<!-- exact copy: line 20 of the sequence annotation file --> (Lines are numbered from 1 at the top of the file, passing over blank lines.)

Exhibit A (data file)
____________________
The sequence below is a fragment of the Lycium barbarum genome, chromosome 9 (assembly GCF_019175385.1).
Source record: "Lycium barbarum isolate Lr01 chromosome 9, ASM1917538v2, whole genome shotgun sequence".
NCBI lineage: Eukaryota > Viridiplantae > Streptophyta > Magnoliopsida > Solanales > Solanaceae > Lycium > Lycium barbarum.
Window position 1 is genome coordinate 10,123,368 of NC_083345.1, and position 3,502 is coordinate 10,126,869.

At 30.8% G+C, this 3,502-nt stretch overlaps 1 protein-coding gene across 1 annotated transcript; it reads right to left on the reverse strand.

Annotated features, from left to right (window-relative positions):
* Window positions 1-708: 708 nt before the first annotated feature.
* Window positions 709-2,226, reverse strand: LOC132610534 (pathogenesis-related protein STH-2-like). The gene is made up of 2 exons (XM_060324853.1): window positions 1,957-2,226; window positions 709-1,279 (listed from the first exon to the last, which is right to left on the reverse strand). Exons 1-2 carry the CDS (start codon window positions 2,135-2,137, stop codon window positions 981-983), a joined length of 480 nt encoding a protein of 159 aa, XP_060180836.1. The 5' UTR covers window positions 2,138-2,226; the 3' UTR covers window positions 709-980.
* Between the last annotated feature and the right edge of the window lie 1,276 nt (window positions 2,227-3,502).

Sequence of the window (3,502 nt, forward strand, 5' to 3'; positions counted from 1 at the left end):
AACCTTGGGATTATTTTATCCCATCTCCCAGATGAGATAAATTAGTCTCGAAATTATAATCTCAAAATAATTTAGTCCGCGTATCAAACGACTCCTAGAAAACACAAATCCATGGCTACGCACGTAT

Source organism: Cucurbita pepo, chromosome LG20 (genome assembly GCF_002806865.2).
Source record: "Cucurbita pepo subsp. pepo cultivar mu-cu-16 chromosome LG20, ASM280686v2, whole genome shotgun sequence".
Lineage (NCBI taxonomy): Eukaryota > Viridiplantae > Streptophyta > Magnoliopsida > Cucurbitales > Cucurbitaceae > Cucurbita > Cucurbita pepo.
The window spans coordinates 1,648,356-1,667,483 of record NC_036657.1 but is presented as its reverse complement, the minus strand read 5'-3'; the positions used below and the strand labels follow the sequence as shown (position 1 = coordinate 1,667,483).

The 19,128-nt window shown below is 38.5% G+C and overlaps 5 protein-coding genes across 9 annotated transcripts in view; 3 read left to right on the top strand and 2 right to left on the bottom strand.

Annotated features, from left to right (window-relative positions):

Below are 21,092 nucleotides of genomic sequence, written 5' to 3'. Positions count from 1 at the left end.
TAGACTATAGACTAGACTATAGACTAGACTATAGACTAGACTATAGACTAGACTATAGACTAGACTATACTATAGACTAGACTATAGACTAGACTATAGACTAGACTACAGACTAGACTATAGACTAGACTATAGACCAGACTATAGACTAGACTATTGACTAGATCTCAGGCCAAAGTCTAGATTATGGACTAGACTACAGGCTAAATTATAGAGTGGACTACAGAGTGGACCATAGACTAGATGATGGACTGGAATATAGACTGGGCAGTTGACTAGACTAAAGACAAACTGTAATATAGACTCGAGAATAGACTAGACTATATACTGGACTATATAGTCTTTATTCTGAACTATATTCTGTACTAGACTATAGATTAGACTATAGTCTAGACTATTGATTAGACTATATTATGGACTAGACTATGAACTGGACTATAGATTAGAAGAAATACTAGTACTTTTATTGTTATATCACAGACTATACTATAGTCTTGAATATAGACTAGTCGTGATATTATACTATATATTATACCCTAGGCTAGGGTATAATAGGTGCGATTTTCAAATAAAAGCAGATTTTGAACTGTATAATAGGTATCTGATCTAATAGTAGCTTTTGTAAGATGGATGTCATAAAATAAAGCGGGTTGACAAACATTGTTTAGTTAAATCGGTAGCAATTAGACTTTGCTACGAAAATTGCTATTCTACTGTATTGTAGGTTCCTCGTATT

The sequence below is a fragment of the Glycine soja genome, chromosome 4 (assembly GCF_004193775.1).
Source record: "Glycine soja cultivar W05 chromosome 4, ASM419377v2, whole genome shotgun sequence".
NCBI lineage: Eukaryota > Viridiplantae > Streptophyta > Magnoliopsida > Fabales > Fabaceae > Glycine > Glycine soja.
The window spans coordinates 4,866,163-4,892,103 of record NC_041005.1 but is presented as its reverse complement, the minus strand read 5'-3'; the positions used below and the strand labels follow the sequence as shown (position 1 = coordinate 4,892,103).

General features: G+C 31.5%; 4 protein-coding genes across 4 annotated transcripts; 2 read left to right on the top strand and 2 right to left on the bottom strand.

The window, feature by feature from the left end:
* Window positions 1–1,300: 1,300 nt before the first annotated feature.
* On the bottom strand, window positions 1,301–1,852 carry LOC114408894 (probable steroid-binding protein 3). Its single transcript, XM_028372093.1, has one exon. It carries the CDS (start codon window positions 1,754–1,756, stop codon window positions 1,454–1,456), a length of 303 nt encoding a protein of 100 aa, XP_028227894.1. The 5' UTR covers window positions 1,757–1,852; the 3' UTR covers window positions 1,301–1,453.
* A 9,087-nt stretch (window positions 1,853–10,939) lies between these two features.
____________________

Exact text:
The sequence below is a fragment of the Glycine soja genome, chromosome 4 (assembly GCF_004193775.1).